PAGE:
Daylight saving time has ended and winter is on its way. That means you're using your household lighting much more often, and if you're still using incandescent light bulbs, it could also mean a noticeable jump in your electrical bills.
But it doesn't have to be that way -- if you're willing to make an investment now, you can actually lower your energy consumption this winter and lock in those savings for years. And it's as simple as changing a light bulb.
LEDs are the most energy efficient light bulbs on the market, and thanks to increased demand and expanded manufacturing, their prices have dropped considerably in recent years. Most LED bulbs now cost less than $10, and smart shoppers can usually find them for less than $5 each.
That price may still seem steep to someone accustomed to buying incandescent bulbs for $1 each, but LEDs are built to last for more than 20 years!
You've Come a Long Way
The affordability of LEDs isn't the only thing that has changed. The array of colors, styles and features has expanded substantially, giving homeowners more choices than ever in the lighting effects they can achieve in their homes.
Colors like "soft white" and "warm white" are popular because they replicate that warm feeling of an incandescent bulb, which is what many consumers missed most when they switched to CFL bulbs. Some bulbs are even capable of displaying multiple colors and can be controlled with a remote.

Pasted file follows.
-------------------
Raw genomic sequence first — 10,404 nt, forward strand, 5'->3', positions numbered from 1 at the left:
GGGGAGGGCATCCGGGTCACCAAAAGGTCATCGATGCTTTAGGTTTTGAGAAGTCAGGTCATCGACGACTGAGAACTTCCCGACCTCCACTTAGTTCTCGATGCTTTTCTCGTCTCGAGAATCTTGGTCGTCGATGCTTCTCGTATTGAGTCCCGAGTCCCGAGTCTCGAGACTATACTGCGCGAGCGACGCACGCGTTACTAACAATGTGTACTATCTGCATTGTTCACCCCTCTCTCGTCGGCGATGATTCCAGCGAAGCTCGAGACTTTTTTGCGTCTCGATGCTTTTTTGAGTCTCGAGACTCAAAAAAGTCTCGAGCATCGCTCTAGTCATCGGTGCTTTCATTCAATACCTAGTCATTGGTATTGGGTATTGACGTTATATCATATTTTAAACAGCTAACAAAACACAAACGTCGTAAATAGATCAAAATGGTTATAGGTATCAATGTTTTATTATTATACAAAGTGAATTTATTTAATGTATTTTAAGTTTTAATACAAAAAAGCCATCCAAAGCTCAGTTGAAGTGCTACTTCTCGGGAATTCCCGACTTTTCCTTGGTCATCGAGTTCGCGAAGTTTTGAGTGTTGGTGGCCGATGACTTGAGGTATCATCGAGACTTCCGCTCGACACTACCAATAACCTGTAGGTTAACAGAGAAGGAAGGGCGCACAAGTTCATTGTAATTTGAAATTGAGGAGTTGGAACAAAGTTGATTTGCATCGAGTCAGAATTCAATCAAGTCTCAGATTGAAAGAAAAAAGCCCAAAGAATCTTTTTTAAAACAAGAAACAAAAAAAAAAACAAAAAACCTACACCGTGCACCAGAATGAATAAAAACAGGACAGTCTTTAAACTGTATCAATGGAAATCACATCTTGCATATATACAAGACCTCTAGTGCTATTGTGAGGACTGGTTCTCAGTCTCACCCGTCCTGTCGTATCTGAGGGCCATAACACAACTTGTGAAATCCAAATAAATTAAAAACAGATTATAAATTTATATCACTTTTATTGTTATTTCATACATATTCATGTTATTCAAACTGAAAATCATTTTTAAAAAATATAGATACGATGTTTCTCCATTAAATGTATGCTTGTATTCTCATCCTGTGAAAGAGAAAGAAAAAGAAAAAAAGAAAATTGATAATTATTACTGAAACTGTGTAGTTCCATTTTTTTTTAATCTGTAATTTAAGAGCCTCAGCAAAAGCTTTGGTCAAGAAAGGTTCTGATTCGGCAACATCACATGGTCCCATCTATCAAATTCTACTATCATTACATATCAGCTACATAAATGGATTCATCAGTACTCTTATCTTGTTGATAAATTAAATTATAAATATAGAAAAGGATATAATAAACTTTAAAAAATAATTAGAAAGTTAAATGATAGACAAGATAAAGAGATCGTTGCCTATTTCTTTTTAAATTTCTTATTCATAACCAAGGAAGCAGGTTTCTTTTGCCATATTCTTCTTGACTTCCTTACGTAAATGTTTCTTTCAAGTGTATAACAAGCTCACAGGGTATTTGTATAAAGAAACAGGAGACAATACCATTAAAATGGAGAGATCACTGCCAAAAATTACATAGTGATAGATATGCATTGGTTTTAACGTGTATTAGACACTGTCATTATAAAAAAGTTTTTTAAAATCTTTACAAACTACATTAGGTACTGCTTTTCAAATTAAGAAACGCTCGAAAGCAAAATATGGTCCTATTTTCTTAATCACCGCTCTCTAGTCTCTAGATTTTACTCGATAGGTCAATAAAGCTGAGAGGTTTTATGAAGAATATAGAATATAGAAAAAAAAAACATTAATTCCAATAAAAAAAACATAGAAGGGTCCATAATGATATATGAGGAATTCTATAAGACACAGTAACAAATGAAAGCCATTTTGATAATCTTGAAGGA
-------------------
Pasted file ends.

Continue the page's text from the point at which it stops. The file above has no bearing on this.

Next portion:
The most sophisticated LEDs are equipped with smart technology so that they can be controlled from anywhere with a smartphone or tablet. The apps used to control these lights are also some of the most user-friendly interfaces for setting up detailed lighting schedules.
A Few Differences
Picking out LEDs isn't too different from choosing among incandescent bulbs, but there are some other key differences.
An important one is that while LEDs are labeled in watts to offer an idea of their energy consumption, that rating doesn't correlate directly with brightness as with incandescents. LED brightness is measured in lumens, which will range from about 400 to about 2500 in most bulbs. A 100 watt incandescent is equivalent to about 1600 lumens.
It's also important to make careful decisions when choosing LEDs for use with dimmers. If your dimmer is more than a few years old, it's likely to be incompatible with most LEDs, and you'll need to pick out special dimmer-friendly bulbs. You could also replace your dimmers with modern, LED-friendly versions, which allow you to dim any LEDs.
Long sunny days won't be back for a while, so consider replacing those old bulbs with new, long-lasting, energy efficient bulbs this winter. And if you need help redesigning your lighting scheme, reach out to your trusted local electrician.